Volleyball wins two out of three I’m proud the girls have stepped up the way they have. We just need to step up and keep it goFOR THE WICHITAN ing.” Midwestern completed its The MSU volleyball team three matches in three days won two out of three games this stretch Saturday afternoon weekend. against Texas Woman’s UniverThe Mustangs defeated Texas sity in a Lone Star Conference A&M Commerce and Missouri contest at D.L. Ligon Coliseum. Southern State but trailed to First serve is slated for 2 p.m. Texas Woman’s University. The Mustangs fought off a pair of set points in the decisive third set and rallied to win four The Midwestern State Mus- of the final five points in the set tangs had to fight back a scrappy after staving off potential MisTexas A&M-Commerce squad souri Southern clinchers at 26Thursday afternoon, but came 25 and 29-28. out with a 3-1 Lone Star Con “It was just a matter of mainference triumph at D.L. Ligon taining composure and staying Coliseum. aggressive,” Flores-Stafford The Mustangs (5-1, 2-0) said. downed the Lions (1-1, 0-1) “We’ve really grown from last 25-18, 25-9, 26-28, 25-18 to re- season and now we’re playing to cord their fifth victory under the win the point. It’s maturity that Dome this season. is kicking in.” The Mustangs were paced by The closely contested set the play of sophomore Caitlin features 17 ties and nine lead Wallace of Amarillo who col- changes as the Mustangs put off lected 14 kills while smashing a the final Lions’ set point with a .458 hitting percentage. kill by junior Shelbi Stewart to “That what we expect her to knot the game at 29-all. do,” said MSU Coach Venera MSU then put up back-toFlores-Stafford. back blocks when Stewart and “That’s what she trained to Byrd teamed to block Missouri do in the spring and she learned Southern’s Katie Politte to give a lot. Her technique and funda- the Mustangs their fifth set mentals have gotten so much point. better than last year.” Politte, who finished with 15 Senior Hillary White of North kills, put down another winner Richland Hills/Richland added before Byrd’s solo block set up 10 kills, while senior Miranda the Lions’ 10th attack error of the Bird of Atlanta, Texas added set to give MSU a 32-30 edge. nine kills and three blocks with The Mustangs claimed cona .467 hitting percentage. vincing wins in the first and The Mustangs had little fourth sets with a solid .256 team trouble in the first two sets, but attack percentage while limiting struggled in the third against the Missouri Southern to a .164 hitLions. ting night. A&M-C fought off three MSU Sophomore middle blocker match-point serves in the third Caitlin Wallace and senior outset before tying the frame at 26 side hitter Hillary White joined and getting the next two points Byrd in double figure kills with to fall to force a fourth set. 13 and 11, respectively, while MSU’s setting duo of Kimberly Jeffrey (28 assists) and Kristan “We’ve really Aduddell (20 assists) combined grown from last sea- for 48 assists. Senior libero Kiara Jordan son ... It’s maturity paced the Mustangs’ back row efforts with a season-high 28 that is kicking in.” digs, while White completed her MSU Coach Venera Floresfirst double-double of the season Stafford with 19 digs. Sophomore Claire Webster “(A&M-Commerce) is going and freshman Katie Bertling to push,” Flores-Stafford began. added to the Byrd’s big night at “They didn’t want to lose and the net with three blocks each. we got comfortable and allowed Casey Ball paced the Misthem to make the errors. They souri Southern attack with a came up playing well to get the match-high 16 kills while Politte set.” and Rachel Olinyk added 15 and In the final set, the Lions 12 kills, respectively. The Lions held tight with MSU, trailing dipped to 1-5 on the season. by one at the midway point 1514. However, the Mustangs rallied for four straight points to Midwestern State had three take control of the set and never chances to close out Texas Womlooked back. an’s University in three sets in A&M-Commerce got 13 Lone Star Conference play Satkills and six blocks from middle urday afternoon at D.L. Ligon blocker Kayla Bond of Denton Coliseum. to lead the Lions. But the Pioneers staved off The match was the first of each of the match points and three in three days. The Musrode the momentum to their first tangs traveled to Dallas to meet win of the season by scores of Missouri Southern on a neutral 16-25, 23-25, 28-26, 25-19, 15-9 floor on Friday and finished their to improve to 1-5 on the season weekend with Texas Woman’s on and 1-1 in league play. Saturday at 2 p.m. in the Dome. The Mustangs (6-2, 2-1) appeared to be on the verge of extending a winning streak to five Midwestern State’s Miranda matches when Hillary White put Byrd delivered one of the big- down her sixth kill of the match gest matches of her career to to give MSU two match points. lift the Mustangs to their fourth But the Pioneers rallied with straight win in a 25-15, 23-25, a Hannah Marshall kill and sur32-30, 25-18 decision over Mis- vived an MSU attack error to souri Southern Friday night in knot the score at 24-all before the DBU Invitational at Burg White delivered another kill to Center. give the Mustangs another clos The senior middle blocker ing opportunity. paced the Mustangs with 14 This time, TWU erased the kills while posting a career-best chance with a Chloe’ Tate kill seven blocks as the Mustangs then put the set away, then rode improved to 6-1 on the season. the strength of their outside hit “That’s what a senior is sup- ting duo of Tate and Viktorija posed to do,” MSU coach Ven- Jablonska to a five-set victory. era Flores-Stafford said. The duo finished with a “This has been a long stretch.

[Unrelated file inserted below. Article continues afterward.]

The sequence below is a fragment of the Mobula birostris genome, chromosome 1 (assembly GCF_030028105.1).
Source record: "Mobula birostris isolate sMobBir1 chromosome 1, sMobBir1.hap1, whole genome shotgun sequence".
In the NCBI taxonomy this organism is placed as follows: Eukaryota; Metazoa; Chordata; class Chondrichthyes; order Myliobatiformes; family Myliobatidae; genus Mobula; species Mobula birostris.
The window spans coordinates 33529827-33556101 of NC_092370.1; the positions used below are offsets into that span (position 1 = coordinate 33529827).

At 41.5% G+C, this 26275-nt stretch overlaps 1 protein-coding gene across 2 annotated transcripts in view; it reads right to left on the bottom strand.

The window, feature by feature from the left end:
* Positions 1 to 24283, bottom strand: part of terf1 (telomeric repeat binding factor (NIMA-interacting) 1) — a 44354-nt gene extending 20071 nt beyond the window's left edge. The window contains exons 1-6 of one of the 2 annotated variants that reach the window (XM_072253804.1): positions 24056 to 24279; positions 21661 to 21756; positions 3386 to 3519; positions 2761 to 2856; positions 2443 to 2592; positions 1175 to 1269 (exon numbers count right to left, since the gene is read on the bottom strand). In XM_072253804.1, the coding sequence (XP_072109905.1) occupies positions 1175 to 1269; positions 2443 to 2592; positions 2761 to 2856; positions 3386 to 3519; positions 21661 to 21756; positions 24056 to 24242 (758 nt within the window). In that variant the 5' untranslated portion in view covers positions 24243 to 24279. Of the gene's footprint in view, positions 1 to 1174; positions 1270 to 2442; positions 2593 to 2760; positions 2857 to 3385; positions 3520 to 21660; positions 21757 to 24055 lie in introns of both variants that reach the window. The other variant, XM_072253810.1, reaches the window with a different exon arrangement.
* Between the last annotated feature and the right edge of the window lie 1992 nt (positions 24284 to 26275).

Senior outside hitter Miranda Byrd paced the Mustangs’ attack with 14 kills and four blocks against TWU Saturday afternoon.